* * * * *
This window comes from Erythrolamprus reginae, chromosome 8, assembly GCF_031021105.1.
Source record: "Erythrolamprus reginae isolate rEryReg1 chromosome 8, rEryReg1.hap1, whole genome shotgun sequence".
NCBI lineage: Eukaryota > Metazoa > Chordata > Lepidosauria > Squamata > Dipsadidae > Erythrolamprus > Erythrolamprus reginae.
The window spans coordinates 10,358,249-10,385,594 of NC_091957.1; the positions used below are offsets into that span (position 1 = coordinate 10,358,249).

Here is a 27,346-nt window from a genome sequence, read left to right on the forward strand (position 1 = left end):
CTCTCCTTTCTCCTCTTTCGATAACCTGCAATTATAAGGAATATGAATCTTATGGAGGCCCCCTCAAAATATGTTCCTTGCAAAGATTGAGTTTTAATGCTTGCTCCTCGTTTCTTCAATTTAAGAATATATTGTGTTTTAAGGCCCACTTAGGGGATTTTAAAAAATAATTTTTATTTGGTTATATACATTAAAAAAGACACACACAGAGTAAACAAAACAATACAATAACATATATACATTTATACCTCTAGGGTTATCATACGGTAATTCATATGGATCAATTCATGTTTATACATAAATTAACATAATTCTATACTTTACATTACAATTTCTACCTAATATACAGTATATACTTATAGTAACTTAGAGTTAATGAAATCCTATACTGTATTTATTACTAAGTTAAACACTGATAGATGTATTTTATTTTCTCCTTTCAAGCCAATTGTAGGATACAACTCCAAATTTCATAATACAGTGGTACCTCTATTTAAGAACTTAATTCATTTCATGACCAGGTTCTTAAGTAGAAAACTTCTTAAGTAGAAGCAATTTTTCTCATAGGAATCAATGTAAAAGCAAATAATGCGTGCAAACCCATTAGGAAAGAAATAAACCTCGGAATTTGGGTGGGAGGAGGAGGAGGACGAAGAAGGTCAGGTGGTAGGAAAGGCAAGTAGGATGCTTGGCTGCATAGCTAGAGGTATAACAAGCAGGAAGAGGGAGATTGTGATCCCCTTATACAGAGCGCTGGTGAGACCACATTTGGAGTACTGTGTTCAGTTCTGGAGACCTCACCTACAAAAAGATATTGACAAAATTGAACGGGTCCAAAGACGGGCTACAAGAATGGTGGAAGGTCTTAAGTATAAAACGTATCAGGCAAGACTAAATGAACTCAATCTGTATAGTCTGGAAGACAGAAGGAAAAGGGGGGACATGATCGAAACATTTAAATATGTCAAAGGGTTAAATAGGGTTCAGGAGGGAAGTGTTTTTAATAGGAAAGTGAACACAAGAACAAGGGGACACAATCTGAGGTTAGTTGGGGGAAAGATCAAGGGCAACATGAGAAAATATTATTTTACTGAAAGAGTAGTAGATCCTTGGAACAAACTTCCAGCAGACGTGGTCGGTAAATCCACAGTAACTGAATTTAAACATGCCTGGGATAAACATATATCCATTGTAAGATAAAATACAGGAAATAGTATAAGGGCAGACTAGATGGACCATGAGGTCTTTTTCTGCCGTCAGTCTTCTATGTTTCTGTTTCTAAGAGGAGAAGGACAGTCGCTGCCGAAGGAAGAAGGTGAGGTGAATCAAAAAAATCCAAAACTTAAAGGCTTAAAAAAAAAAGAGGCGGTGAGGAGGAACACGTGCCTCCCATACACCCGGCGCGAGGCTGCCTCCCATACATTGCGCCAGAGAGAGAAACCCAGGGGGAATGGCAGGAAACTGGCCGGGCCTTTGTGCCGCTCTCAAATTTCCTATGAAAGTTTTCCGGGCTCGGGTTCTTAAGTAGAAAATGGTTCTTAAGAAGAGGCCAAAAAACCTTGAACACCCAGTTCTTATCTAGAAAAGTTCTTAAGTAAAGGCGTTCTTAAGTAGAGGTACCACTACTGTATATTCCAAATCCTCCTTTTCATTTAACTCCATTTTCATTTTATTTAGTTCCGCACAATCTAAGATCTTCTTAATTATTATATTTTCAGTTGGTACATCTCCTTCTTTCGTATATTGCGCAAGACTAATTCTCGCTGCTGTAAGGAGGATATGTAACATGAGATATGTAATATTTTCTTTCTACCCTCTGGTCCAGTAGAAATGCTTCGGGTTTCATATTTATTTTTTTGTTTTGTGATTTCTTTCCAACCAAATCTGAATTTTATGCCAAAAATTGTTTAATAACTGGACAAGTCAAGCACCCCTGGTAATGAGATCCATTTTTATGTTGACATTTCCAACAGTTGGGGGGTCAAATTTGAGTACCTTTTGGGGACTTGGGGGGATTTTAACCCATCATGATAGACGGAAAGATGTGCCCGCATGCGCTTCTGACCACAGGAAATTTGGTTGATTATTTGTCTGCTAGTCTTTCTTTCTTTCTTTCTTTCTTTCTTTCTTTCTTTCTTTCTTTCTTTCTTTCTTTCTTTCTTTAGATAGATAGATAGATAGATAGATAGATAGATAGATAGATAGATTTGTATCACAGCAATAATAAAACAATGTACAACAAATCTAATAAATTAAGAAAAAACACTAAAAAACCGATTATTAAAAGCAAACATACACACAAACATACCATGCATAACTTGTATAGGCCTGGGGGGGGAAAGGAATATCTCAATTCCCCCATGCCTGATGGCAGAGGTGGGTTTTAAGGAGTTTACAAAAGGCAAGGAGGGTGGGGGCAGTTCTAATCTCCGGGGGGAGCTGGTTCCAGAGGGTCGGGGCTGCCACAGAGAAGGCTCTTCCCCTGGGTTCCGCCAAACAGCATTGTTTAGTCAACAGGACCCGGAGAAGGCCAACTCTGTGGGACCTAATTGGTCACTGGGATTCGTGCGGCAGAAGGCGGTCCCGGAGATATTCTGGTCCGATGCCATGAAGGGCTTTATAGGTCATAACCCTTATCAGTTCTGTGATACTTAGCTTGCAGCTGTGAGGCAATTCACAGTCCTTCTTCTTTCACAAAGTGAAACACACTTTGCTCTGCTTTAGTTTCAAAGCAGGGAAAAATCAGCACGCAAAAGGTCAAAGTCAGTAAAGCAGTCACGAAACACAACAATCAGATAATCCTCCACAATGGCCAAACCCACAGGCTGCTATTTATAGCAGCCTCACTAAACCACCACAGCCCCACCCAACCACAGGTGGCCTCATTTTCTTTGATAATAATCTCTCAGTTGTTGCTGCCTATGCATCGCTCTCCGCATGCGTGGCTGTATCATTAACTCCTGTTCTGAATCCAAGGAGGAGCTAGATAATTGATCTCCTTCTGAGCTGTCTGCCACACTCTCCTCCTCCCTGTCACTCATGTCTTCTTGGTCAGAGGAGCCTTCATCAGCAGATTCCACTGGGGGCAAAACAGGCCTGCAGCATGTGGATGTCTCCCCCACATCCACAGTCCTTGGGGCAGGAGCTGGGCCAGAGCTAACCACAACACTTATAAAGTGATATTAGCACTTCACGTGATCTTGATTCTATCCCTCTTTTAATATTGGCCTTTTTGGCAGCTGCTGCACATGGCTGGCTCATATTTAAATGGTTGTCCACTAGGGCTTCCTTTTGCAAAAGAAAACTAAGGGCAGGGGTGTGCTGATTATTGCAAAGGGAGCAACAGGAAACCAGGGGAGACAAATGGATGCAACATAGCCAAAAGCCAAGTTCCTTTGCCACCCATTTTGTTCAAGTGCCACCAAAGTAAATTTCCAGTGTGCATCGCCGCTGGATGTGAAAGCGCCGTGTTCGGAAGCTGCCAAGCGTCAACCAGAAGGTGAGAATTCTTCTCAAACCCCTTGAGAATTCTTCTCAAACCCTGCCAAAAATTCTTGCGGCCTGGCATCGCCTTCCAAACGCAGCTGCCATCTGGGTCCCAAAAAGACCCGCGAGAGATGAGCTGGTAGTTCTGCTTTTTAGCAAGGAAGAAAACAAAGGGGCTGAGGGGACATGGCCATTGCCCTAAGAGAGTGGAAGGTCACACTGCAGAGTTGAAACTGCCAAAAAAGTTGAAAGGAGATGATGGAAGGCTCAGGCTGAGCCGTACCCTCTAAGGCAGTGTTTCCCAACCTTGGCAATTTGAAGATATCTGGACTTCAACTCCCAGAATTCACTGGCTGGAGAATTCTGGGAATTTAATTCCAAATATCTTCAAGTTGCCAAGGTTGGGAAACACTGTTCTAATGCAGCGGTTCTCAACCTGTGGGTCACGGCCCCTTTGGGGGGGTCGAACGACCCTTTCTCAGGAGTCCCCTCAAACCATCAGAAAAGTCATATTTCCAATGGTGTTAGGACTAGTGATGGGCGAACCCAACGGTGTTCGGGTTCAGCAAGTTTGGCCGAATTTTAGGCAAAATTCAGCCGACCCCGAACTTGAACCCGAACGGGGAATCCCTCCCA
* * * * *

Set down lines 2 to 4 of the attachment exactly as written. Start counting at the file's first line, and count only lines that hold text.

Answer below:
Source record: "Erythrolamprus reginae isolate rEryReg1 chromosome 8, rEryReg1.hap1, whole genome shotgun sequence".
NCBI lineage: Eukaryota > Metazoa > Chordata > Lepidosauria > Squamata > Dipsadidae > Erythrolamprus > Erythrolamprus reginae.
The window spans coordinates 10,358,249-10,385,594 of NC_091957.1; the positions used below are offsets into that span (position 1 = coordinate 10,358,249).